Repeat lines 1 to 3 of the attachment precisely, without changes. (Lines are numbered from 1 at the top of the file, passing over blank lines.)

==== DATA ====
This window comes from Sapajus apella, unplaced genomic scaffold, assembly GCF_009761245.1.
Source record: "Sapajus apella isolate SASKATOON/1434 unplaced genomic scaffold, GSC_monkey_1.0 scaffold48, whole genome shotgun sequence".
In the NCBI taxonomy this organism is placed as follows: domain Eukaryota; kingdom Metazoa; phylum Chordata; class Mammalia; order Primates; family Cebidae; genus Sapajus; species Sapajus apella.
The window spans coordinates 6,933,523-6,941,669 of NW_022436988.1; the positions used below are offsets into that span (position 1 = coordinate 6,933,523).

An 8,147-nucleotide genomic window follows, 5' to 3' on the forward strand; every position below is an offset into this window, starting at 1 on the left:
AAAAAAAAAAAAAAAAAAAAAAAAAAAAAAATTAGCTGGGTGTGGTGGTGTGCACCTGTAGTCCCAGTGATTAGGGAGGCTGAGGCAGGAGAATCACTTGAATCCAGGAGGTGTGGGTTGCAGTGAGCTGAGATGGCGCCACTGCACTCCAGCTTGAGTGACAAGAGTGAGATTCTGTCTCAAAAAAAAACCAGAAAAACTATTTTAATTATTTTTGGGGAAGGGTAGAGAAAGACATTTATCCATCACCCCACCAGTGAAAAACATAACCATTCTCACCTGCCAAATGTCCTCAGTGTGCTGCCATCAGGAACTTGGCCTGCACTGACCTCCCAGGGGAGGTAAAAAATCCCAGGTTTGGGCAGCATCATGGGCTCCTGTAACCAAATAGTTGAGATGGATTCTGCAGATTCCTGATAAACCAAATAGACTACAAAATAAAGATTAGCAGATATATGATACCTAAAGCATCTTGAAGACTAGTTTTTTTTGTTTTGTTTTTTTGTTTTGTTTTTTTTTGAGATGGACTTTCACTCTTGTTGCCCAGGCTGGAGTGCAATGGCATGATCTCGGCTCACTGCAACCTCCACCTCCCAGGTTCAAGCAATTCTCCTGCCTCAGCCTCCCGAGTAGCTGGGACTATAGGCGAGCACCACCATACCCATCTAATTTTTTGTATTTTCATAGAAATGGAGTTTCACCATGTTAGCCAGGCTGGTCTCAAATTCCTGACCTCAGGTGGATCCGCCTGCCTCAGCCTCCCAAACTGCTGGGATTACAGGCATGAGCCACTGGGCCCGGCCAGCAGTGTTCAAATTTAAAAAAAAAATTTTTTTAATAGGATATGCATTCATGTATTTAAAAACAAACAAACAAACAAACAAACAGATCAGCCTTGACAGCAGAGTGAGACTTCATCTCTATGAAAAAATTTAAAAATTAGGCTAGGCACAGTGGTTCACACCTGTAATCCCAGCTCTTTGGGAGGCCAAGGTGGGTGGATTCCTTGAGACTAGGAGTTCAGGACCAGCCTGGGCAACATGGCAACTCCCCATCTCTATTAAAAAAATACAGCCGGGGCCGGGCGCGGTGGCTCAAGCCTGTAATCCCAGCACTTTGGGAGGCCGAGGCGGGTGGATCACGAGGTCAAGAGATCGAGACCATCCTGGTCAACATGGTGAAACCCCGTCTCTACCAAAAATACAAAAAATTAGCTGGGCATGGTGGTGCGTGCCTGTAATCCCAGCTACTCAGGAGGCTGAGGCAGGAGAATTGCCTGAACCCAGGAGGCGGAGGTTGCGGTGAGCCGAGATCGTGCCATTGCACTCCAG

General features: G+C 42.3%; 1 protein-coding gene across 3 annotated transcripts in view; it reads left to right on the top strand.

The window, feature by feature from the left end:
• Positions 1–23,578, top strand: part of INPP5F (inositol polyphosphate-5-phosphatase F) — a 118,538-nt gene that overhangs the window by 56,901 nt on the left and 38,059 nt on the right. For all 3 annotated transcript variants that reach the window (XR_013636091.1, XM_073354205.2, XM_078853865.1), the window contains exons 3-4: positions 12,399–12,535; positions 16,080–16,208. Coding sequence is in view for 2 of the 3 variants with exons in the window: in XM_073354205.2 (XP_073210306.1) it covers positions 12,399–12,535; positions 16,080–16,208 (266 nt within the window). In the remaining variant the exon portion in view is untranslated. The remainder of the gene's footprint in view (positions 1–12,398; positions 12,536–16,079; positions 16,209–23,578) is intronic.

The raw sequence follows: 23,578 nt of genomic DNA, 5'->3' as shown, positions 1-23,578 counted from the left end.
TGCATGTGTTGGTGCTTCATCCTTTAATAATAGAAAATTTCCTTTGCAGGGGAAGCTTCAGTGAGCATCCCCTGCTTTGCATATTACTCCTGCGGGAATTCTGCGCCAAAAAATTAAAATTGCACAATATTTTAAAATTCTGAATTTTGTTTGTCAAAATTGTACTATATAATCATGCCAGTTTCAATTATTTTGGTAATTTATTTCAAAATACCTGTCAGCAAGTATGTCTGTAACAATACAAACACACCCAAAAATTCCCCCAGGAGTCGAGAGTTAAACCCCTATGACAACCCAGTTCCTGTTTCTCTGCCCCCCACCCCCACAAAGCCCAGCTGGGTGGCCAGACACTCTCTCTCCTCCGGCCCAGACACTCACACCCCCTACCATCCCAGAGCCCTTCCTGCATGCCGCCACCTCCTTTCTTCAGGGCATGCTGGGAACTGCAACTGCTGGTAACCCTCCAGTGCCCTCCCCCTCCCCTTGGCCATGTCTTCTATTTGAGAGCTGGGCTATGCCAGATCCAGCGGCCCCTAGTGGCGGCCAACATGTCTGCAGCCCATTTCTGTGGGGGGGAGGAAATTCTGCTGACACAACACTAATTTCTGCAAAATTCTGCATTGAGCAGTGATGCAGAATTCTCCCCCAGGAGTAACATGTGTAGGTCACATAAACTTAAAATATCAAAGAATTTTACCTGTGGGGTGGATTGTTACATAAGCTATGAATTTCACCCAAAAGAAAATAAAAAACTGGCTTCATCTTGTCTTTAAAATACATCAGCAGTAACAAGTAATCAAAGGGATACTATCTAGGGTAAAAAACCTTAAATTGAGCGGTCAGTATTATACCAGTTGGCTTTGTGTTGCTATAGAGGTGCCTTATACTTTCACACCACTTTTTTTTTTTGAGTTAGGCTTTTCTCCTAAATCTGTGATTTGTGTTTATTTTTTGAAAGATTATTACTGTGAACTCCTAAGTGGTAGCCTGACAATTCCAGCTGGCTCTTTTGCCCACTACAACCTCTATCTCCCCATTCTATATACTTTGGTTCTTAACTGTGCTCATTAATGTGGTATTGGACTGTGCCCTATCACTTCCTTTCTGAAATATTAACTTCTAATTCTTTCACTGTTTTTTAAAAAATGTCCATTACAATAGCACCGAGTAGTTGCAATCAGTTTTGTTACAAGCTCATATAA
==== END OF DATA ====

This window comes from Sapajus apella, unplaced genomic scaffold, assembly GCF_009761245.1.
Source record: "Sapajus apella isolate SASKATOON/1434 unplaced genomic scaffold, GSC_monkey_1.0 scaffold48, whole genome shotgun sequence".
In the NCBI taxonomy this organism is placed as follows: domain Eukaryota; kingdom Metazoa; phylum Chordata; class Mammalia; order Primates; family Cebidae; genus Sapajus; species Sapajus apella.